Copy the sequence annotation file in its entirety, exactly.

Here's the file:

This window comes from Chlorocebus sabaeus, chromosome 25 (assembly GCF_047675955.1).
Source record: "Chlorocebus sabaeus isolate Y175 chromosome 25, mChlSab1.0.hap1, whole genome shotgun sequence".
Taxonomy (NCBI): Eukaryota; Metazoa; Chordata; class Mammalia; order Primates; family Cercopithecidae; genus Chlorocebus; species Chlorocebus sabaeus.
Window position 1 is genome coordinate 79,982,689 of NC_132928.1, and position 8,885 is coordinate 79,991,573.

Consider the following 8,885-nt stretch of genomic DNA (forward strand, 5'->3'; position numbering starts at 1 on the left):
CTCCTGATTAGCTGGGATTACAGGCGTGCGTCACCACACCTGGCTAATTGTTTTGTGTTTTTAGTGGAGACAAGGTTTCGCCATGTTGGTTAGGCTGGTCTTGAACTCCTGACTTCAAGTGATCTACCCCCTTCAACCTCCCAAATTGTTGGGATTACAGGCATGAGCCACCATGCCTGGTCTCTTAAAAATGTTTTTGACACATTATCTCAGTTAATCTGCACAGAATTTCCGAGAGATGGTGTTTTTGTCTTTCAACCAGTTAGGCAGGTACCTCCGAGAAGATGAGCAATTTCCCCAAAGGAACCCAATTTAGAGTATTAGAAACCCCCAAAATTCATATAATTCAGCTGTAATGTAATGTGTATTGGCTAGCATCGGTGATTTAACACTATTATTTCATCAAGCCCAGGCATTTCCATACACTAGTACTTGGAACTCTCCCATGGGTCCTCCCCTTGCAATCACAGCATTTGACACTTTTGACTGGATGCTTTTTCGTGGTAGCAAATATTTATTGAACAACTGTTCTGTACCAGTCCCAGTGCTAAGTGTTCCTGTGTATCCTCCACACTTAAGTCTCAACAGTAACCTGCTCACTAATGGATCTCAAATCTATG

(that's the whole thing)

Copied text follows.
This window comes from Chlorocebus sabaeus, chromosome 25 (assembly GCF_047675955.1).
Source record: "Chlorocebus sabaeus isolate Y175 chromosome 25, mChlSab1.0.hap1, whole genome shotgun sequence".
Taxonomy (NCBI): Eukaryota; Metazoa; Chordata; class Mammalia; order Primates; family Cercopithecidae; genus Chlorocebus; species Chlorocebus sabaeus.
Window position 1 is genome coordinate 79,982,689 of NC_132928.1, and position 8,885 is coordinate 79,991,573.

Consider the following 8,885-nt stretch of genomic DNA (forward strand, 5'->3'; position numbering starts at 1 on the left):
CTCCTGATTAGCTGGGATTACAGGCGTGCGTCACCACACCTGGCTAATTGTTTTGTGTTTTTAGTGGAGACAAGGTTTCGCCATGTTGGTTAGGCTGGTCTTGAACTCCTGACTTCAAGTGATCTACCCCCTTCAACCTCCCAAATTGTTGGGATTACAGGCATGAGCCACCATGCCTGGTCTCTTAAAAATGTTTTTGACACATTATCTCAGTTAATCTGCACAGAATTTCCGAGAGATGGTGTTTTTGTCTTTCAACCAGTTAGGCAGGTACCTCCGAGAAGATGAGCAATTTCCCCAAAGGAACCCAATTTAGAGTATTAGAAACCCCCAAAATTCATATAATTCAGCTGTAATGTAATGTGTATTGGCTAGCATCGGTGATTTAACACTATTATTTCATCAAGCCCAGGCATTTCCATACACTAGTACTTGGAACTCTCCCATGGGTCCTCCCCTTGCAATCACAGCATTTGACACTTTTGACTGGATGCTTTTTCGTGGTAGCAAATATTTATTGAACAACTGTTCTGTACCAGTCCCAGTGCTAAGTGTTCCTGTGTATCCTCCACACTTAAGTCTCAACAGTAACCTGCTCACTAATGGATCTCAAATCTATG